New Jersey, Colorado approves betting on hot dog eating contest

Bettors in New Jersey and Colorado will have a little more to relish when it comes to the Nathan's Famous Hot Dog Eating Contest this year.

The New Jersey Division of Gaming Enforcement told ESPN on Wednesday that it has approved betting on the annual eating contest -- the first time licensed sportsbooks in any state have been authorized to offer wagering on the contest.

Colorado gaming regulators also have added the contest to their menu of approved events.

The July 4 tradition, which has a cult following in the betting community, will take place at noon ET Saturday (ESPN). Traditionally, the event has been held on the streets of Brooklyn's Coney Island in New York City, but because of the coronavirus pandemic, this year's contest is taking place at a private location with COVID-19 safety measures.

Joey Chestnut, who is looking for his 13th title, is an overwhelming favorite to win the men's competition for a fifth straight year. At DraftKings sportsbook, Chestnut is listed at -1,250 odds -- meaning you have to risk $1,250 to net a $100 win -- while the field is +650.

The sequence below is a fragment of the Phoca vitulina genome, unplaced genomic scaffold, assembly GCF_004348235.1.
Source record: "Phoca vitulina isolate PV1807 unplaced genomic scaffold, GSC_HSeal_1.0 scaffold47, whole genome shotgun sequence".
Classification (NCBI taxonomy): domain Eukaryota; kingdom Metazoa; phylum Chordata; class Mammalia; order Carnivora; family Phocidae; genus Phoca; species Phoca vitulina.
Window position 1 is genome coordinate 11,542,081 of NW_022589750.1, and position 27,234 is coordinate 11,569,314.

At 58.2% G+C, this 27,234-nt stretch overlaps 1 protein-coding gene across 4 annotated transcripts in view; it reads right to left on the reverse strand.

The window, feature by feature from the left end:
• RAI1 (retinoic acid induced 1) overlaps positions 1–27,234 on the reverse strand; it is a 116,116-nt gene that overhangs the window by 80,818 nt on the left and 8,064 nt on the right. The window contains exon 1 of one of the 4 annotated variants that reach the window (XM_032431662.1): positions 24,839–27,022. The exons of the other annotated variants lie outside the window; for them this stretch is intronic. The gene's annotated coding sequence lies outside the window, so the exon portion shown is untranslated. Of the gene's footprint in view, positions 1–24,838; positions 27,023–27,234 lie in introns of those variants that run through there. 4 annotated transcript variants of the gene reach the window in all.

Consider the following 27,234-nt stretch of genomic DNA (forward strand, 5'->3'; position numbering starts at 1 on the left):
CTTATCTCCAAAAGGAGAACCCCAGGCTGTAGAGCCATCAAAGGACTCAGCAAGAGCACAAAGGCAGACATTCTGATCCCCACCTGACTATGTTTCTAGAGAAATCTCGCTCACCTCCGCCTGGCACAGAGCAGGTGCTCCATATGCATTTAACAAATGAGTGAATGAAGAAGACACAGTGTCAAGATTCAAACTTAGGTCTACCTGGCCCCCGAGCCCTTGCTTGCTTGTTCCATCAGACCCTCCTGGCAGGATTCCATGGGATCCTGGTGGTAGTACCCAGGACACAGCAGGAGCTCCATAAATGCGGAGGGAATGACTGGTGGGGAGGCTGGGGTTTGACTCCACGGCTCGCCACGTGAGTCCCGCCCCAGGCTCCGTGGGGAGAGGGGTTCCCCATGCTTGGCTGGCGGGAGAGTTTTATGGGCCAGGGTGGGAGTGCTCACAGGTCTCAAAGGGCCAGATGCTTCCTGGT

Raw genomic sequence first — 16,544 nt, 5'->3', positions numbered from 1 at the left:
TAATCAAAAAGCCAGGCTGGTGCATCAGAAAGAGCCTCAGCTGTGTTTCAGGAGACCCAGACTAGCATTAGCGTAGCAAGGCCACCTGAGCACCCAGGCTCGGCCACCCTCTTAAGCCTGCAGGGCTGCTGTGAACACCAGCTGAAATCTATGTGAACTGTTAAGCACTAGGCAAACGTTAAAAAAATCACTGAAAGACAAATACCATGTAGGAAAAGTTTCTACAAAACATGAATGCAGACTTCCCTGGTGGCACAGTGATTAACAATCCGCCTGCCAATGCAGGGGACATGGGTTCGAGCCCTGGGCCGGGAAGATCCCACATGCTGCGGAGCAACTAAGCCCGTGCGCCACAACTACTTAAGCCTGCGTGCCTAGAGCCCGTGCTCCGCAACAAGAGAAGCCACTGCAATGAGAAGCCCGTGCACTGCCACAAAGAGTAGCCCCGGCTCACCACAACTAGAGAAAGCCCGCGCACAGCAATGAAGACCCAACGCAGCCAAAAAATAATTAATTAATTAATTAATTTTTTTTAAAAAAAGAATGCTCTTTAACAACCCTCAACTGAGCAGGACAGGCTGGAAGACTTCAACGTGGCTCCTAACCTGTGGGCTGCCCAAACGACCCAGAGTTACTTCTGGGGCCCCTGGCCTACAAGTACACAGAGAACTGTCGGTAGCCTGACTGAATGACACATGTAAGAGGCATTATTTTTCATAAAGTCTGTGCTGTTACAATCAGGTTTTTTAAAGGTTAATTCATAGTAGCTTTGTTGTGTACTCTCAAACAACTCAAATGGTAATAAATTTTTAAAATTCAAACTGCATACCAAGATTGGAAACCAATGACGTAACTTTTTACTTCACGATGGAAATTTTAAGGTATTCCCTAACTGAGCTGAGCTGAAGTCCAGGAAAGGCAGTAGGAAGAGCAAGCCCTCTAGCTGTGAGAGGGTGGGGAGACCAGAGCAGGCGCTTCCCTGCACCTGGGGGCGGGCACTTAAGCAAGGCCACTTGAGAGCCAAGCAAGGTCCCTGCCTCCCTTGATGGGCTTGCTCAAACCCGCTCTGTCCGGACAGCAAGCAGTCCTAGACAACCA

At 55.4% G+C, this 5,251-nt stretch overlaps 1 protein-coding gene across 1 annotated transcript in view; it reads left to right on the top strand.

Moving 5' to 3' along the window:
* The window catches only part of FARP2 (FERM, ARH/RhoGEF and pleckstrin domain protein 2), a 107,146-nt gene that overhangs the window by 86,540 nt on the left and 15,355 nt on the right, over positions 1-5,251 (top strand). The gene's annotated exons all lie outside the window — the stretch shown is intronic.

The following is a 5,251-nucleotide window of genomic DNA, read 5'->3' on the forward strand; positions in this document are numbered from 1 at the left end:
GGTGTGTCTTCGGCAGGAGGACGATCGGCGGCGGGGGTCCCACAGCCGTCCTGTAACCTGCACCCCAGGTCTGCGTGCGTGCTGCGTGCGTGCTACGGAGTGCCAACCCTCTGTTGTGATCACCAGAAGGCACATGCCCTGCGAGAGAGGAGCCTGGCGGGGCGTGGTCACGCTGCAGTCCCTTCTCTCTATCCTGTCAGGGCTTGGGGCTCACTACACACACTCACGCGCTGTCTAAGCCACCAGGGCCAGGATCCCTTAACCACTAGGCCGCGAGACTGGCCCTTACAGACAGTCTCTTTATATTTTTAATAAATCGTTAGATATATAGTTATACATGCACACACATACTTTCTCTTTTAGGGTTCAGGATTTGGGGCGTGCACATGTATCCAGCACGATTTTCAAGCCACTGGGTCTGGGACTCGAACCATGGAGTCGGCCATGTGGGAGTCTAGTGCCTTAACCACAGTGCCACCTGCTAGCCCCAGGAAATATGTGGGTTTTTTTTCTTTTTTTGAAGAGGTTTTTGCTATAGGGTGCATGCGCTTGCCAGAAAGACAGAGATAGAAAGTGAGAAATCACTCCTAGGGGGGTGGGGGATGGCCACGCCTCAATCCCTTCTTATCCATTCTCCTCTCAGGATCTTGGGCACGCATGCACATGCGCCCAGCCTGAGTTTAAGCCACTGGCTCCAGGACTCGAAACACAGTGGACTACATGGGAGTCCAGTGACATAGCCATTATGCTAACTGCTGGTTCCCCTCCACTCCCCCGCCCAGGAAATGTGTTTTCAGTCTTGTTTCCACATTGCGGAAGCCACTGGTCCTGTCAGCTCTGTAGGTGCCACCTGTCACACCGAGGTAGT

DraftKings lists six-time defending champion Miki Sudo as a -850 favorite to win the women's contest.

Caesars also will offer betting on the contest and will have a price Wednesday evening.

The contest has been popular with bettors at offshore sportsbooks for years. Offshore bookmakers estimate more than $1 million is wagered on the hot dog contest across the market. U.S. sportsbooks, however, were prohibited by regulators from offering bets on the contest because of integrity concerns.

The New Jersey Division of Gaming Enforcement (DGE) authorized wagering on the event this year with certain stipulations. Betting must be halted immediately before the start of the event (no live wagering), and bookmakers may offer odds only on events directly tied to competition. Novelty wagers such as what color of clothes a contestant will be wearing or what the weather conditions will be are prohibited, according to the DGE.

Chestnut ate 71 dogs and buns in last year's contest. He owns the record of 74, set in 2018.

"Sometimes it's hard to stay motivated with my insane diet and intense practices when I'm so far ahead of the other competitors," Chestnut wrote last week in an Instagram post. "Over the years, support from fans and knowing I'm making them happy has become a huge factor, and an advantage no other eater has (except maybe @matt_stonie lol)."

Stonie was the last competitor to beat Chestnut in the contest, downing 62 hot dogs and buns to Chestnut's 60 in 2015.